Erik traveled for organ recitals, for travel articles, for vacations – Japan, Thailand, Singapore, Hong Kong, Hawaii etc.  Even if I had the money to, I could not leave the country in case I was not allowed back. I was stuck in situ in my little room, feeling increasingly left behind, waiting for weeks for his return to hear from him, to see him again. He would regale me with stories of his trips, and the people he met while I listened. Once I interrupted him during one of those stories, I recognized a leitmotif, a subtle phrasing of a name that recurred in all his stories. “Did you sleep with him?” I asked. Silence. My heart skipped. “Do you really want to know?” was what he said next.

I knew from his query, but he told me anyway. “Are you angry?” Erik asked. Was it because I resisted sex? Was it because we were in a long distance relationship? Was he looking for my replacement? With my uncertain future I had no right to demand fidelity. I was just another story in his anthology. Still it stung when Erik later let slip that he had 2-3 backups lined up when he visited me in Singapore. The lines had shifted without my realizing, there was no going back. With three words I gave him tacit permission to further push the boundaries of my hurt “No, I’m not.” I replied. I never asked him again, what was the point.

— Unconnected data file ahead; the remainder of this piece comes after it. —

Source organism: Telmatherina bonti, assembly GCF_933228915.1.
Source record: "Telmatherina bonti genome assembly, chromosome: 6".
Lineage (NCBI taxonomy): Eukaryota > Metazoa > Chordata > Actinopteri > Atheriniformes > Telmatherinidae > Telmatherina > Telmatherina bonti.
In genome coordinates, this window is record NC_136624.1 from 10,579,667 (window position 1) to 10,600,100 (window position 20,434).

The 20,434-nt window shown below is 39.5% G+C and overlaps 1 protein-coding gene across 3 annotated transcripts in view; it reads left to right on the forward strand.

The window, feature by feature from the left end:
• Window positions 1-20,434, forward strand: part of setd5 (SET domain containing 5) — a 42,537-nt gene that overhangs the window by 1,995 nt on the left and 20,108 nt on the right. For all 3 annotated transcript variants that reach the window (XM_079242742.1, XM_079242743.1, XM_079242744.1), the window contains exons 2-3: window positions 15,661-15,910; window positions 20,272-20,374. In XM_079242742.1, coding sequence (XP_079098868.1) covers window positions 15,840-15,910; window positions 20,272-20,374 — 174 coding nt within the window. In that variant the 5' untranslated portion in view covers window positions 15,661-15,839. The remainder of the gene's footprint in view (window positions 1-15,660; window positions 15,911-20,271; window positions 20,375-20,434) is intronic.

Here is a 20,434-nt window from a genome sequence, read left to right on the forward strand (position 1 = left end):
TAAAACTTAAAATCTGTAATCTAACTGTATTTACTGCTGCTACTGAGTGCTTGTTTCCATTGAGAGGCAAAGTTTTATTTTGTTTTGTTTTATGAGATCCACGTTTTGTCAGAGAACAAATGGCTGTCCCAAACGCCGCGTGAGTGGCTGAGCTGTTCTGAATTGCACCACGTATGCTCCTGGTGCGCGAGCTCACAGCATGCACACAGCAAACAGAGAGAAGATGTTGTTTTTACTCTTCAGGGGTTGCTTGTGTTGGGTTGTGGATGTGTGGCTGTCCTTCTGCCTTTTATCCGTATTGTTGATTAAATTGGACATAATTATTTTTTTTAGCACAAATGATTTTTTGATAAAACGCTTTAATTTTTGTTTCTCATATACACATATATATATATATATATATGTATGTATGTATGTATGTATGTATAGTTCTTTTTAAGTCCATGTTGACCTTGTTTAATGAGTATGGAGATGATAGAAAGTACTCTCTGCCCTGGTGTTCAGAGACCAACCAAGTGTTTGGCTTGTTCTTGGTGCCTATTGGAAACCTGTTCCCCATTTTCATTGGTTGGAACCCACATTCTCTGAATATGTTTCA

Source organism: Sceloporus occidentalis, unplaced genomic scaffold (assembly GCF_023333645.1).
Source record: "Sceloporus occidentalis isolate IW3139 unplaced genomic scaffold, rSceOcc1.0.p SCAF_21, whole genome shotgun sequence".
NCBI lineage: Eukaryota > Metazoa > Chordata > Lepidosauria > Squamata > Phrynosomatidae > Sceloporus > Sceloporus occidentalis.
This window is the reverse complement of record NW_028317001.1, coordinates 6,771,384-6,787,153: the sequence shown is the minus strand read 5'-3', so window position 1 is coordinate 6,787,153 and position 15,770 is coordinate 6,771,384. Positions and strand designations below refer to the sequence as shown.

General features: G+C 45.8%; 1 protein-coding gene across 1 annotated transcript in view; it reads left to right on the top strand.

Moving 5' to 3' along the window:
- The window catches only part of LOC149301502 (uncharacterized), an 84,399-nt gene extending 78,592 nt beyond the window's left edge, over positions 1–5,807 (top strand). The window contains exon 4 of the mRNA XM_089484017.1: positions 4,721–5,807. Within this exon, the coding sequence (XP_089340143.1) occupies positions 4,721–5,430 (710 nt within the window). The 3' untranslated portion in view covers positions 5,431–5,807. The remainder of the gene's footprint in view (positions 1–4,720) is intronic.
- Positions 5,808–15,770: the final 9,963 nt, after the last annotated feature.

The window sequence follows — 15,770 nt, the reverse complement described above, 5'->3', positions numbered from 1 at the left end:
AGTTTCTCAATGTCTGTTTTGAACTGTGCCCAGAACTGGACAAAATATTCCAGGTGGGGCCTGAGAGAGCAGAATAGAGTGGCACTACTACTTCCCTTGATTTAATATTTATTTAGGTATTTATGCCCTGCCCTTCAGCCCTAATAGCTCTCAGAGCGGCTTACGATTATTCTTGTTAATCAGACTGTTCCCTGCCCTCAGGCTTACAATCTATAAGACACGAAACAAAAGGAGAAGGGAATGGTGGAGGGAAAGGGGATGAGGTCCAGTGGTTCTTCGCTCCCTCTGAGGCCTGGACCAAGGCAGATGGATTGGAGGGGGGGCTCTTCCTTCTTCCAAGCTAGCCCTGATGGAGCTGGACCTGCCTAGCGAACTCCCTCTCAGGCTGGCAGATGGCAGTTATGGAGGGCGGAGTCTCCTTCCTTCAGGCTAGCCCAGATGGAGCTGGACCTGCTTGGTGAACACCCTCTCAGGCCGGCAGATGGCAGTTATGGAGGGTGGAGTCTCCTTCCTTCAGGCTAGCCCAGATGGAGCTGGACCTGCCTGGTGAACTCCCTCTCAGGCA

Between gratitude
and indebtedness between
lonely and lover.

Torn (Futile Overtures)

Our visits became further apart, the phone calls less frequent. Erik had told me he thought being with me would be interesting, he wouldn’t get bored. I guess he did. We would still visit when his schedule permitted; but after he fell asleep with my arms wrapped around him, I would lie awake at the growing chasm between our skin.